I've worked as an engineer for almost 9 years, but I'm hanging up my hard hat to stay home and raise my kids. At times I've felt like a quitter, giving up on a career I worked so hard for, but my priorities have changed and I guess I'm drawn to that poopoo life.
While studying civil engineering at Cal Poly Pomona, I liked being a woman in what felt like a man's field and the constant challenges were rewarding. Several times I felt like giving up, but I've never been a quitter, so I'd lock myself in my room and study harder. I graduated and felt proud of my determination.
Then I moved home and started working as an engineer at Imperial Irrigation District. After two years of experience and in the midst of wedding planning, Blake and I studied for and passed the 8-hour Professional Engineer exam, just weeks before our marriage. A year and a half later (and three months pregnant) I passed the state-specific exams, becoming a licensed PE. And I felt so proud of my accomplishment.
Then I had Crosley Lena. I've never been the mothering type, but suddenly I was an actual mom. As unpopular as it is to admit, I didn't feel like a mother when I got pregnant, and I didn't feel it when I met Crosley on November 16th, 2015 either. It slowly happened in the first year of her life and was deepened when we found out we were pregnant with baby number two. But then I met Blythe Elizabeth on July 18th, 2017 and it was solidified in a mess of emotions. I looked at these two little girls, so dependent and impressionable, and I felt every feeling on the hormonal spectrum. I was crying, I was happy, I was scared. I felt immense responsibility and protective and deep deep love and my priorities felt different and I was proud of that. It didn't feel right anymore leaving my kids to work when I had the opportunity to stay with them at home.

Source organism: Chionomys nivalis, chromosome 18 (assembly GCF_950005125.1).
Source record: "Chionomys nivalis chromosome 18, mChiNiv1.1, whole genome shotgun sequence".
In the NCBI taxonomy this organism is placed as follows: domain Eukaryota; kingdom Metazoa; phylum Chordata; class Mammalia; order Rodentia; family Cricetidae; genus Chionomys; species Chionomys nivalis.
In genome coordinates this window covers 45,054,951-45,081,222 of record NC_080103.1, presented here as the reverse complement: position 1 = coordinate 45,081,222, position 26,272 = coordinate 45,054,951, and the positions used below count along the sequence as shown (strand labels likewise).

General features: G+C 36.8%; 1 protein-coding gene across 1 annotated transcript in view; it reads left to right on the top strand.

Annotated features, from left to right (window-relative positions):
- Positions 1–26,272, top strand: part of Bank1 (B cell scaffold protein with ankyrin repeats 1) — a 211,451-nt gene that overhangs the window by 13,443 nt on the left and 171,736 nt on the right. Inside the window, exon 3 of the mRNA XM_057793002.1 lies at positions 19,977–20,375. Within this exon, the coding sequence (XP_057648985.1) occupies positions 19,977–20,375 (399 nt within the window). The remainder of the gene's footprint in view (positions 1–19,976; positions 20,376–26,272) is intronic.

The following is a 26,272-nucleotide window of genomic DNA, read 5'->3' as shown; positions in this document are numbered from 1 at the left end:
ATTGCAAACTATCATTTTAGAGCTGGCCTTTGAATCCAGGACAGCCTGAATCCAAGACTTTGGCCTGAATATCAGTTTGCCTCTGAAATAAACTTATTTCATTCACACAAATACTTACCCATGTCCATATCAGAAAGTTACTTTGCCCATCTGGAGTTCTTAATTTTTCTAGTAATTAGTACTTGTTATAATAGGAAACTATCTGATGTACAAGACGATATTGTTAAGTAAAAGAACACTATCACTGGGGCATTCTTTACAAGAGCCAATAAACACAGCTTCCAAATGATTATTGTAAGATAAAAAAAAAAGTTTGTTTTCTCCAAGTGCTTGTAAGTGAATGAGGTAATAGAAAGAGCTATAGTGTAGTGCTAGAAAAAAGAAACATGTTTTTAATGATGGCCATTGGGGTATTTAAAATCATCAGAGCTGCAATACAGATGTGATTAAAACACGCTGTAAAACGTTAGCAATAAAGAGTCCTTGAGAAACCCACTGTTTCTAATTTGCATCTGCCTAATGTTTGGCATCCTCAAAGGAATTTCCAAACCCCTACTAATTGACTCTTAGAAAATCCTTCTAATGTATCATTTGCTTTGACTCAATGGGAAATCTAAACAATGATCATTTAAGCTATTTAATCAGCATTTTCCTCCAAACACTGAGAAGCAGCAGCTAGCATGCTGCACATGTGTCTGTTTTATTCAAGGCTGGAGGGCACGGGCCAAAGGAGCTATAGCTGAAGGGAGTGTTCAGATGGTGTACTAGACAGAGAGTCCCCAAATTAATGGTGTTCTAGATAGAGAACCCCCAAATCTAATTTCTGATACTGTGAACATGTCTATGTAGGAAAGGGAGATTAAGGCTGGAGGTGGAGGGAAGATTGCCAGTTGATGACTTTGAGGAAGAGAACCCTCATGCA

But I don't want them to think I gave up on a career or that I sacrificed myself. I don't think I'm doing either. I'm consciously choosing to be the biggest presence in their lives. To wipe their booties and embarrassingly cheer the loudest at their volleyball games. I want to have the time and patience to help with homework. I want Blake to feel relaxed when he leaves work. I want to be available at any hour they need me because they're my priority and this is how I choose to show it.
I want them to see firsthand what hard work and dedication looks like, so I'll continue to set goals and do hard things. I want to learn to be a better cook, run faster, become an Ironman. I want to raise kids with confidence and character. And I plan to document it all in this blog.
This isn't quitting, it's re-prioritizing.
But I also want to hang on to some of that talking to adults kinda life, so hopefully I hear from you, too. Please comment and text me and help me feel connected because I'm probably getting bored reading about princesses and unicorns and running alone late at night.